The people who’d been waiting gathered around Pateros, their voices like the cries of rock-doves. They surrounded him, touching his sleeve and shaking his hand, each one in turn. Then they backed off, lingering. The few still scattered across the plaza began to hurry, to reach Pateros before he was gone. One of them caught my eye, like a raptor-bat in a coop of barnfowl. There was no outward reason he attracted my attention, maybe his dark blue clothes, overly somber by Laurean standards. I saw nothing in his hands.
Suddenly a man in the crowd started yelling and waving his hands. The City Guards rushed between him and Pateros. The gaea-priest waded in, arms lifted, probably chanting something like, “Let me help you to attain cosmic attunement, my child.” The man skittered away, still shouting.
The man in blue kept coming, faster now, right for Pateros. He disappeared into the crowd, working his way inward. But I felt him in my blood, not anything of who he was as a man, but what he was in this place, which was all that mattered. The breaker’s breaker, that’s what he was.
No one else took any notice of him. The Guards were still busy calming the yelling man.
I started yelling, too, some dumbshit like Stop him! or Watch out! and then I was pounding across the pavement, running on fire instead of breath. My riding boots slapped and clattered on the stones. No one heard me above the shouting, milling crowd.
What’s wrong with them? Why can’t they see?
A space opened in the crowd and I spotted him again, the man in blue–standing right next to Pateros.
I needed only a few more moments, but I was still halfway across the plaza. I tried to scream again. The air whizzed by me. I couldn’t get a lungful.
Pateros paused, bending his head toward the blue man as if listening intently. The blue man sidled closer. His right shoulder lifted. Montborne and his aides were already moving, the City Guards elbowing back through the crowd.
I was too damned late and too damned far. There would be no Kardith’s Leap this time.
The blue man twisted, a quick spiraling thrust, and Pateros’s long green robe rippled and jerked.
Pateros fell slowly at first, as if he weighed nothing. Then he crumpled against Montborne, pulling him to the pavement.
Someone screamed, high and light like a wounded pig. The blue man burst from the crowd. I swerved toward him. His teeth made a jagged line. Sweat stained his shirt. He spotted me and started to run. A woman from the crowd grabbed him hard around the hips. He pulled free, but a heavy-shouldered man in a military uniform was right on him and I caught the glint of a drawn knife.
Pateros lay sprawled on his back, cradled in Montborne’s arms. I pushed my way through the onlookers and knelt by his side, still hoping wild and stupid hopes. It was a hurried thrust, a dagger I’d guess, and on the right side, away from the heart. It could have missed a fatal target. It could have. Liver or guts, yes, he’d bleed inside but this was Laurea, Mother damn it, Laurea! There were medicians and a hospital here, and there wasn’t a person here, me included, who wouldn’t empty their veins to have him live.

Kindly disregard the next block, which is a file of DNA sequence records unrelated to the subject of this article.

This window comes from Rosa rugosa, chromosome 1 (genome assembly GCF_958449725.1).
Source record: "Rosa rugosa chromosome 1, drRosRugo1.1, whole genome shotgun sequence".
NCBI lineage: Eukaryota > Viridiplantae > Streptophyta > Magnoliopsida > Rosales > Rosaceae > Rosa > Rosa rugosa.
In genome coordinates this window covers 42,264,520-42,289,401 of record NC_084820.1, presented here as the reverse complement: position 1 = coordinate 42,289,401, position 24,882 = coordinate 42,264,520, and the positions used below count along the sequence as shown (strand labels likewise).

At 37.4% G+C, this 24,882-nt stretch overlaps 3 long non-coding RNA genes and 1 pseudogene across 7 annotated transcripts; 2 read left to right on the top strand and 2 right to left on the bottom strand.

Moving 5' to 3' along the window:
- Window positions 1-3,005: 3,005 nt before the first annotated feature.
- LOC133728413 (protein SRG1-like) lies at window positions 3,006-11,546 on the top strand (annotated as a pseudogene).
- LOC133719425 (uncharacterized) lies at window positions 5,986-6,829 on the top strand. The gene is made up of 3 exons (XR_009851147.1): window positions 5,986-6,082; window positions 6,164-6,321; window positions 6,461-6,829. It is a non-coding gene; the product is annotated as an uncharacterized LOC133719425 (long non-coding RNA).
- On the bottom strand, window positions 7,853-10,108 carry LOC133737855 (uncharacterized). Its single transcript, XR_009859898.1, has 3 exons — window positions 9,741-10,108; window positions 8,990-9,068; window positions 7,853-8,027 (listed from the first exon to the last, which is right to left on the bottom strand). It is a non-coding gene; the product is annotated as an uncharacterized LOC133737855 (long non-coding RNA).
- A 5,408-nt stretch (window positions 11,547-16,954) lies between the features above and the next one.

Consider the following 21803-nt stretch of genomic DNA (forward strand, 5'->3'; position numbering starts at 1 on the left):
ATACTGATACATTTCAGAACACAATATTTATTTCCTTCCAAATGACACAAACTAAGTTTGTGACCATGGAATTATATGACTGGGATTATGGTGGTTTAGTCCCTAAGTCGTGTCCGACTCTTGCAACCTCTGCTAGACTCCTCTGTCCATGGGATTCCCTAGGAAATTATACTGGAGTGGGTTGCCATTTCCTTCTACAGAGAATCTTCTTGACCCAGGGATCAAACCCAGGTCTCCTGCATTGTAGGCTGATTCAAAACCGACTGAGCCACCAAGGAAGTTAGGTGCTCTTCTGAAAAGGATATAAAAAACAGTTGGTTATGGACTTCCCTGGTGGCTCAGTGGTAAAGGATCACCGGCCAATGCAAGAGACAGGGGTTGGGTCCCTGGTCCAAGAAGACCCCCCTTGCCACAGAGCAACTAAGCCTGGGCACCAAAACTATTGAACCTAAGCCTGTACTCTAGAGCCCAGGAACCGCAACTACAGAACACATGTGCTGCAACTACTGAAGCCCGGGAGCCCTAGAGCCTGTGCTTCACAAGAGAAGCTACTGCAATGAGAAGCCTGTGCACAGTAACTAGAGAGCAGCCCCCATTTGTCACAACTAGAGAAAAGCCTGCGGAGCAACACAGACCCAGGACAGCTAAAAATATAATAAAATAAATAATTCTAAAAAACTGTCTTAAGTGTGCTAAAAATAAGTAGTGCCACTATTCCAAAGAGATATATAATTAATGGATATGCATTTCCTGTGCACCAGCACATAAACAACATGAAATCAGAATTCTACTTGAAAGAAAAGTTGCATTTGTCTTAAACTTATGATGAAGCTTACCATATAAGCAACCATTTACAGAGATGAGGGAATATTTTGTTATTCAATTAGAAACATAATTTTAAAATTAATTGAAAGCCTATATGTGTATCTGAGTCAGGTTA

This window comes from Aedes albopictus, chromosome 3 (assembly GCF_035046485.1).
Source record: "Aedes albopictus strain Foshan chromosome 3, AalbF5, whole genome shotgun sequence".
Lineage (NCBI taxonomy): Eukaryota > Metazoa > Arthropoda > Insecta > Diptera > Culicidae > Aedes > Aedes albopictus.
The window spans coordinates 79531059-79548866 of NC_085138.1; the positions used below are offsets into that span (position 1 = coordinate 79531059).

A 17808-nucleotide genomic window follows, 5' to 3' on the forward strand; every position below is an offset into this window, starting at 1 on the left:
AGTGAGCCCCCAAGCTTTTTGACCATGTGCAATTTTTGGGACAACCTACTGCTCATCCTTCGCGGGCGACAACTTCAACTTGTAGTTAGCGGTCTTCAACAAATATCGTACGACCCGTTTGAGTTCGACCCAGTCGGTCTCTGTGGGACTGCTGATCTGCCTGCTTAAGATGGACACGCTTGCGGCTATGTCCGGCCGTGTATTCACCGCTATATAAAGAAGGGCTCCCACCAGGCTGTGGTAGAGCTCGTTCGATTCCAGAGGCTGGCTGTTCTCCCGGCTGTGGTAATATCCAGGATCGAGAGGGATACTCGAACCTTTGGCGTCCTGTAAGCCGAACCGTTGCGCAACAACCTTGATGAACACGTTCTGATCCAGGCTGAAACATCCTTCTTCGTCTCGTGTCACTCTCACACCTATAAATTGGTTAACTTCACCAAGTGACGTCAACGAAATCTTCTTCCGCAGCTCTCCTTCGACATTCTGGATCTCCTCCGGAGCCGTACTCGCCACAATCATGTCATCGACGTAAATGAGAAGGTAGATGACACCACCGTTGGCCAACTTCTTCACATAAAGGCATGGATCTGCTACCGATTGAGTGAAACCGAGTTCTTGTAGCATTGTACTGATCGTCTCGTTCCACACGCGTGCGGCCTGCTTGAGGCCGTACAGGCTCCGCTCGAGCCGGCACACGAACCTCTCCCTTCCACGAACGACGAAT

There’s not enough blood, I thought dazedly.
I caught a glimpse of the dagger–it was a dagger, with a hilt of bone carved norther style. It sat in the center of a spreading red stain like the heart of an aging, blowzy flower.
Why didn’t I start running a moment sooner? Why didn’t anyone else see?
The other Inner Council woman shoved me aside and bent over Pateros. Pale red hair parted along a line of sunburn but I couldn’t see her face. Her movements were quick and deft. She breathed into Pateros’s mouth, and his chest rose and fell as if he were still alive. Then she shifted to pumping on the breastbone over the heart’s great chambers. Montborne took over the breathing. People whispered and held on to each other, as if they could hold on to Pateros, too. The gaea-priest raised his hands, chanting more dumbshit.
He’s gone, he’s gone. I felt this place without him, this vast and terrible place.
Deborah J. Ross began writing professionally in 1982 as Deborah Wheeler with Jaydium and Northlight, (and the omnibus edition, Other Doorways: Early Novels), and short stories in Asimov’s, The Magazine of Fantasy & Science Fiction, Realms of Fantasy and Star Wars: Tales from Jabba’s Palace. Now under her birth name, Ross, she has written an epic fantasy trilogy, The Seven-Petaled Shield. Her collection Azkhantian Tales, includes four short stories set in that world. Book View Cafe also offers her nonfiction Ink Dance: Essays on the Writing Life and a number of her stand-alone short stories.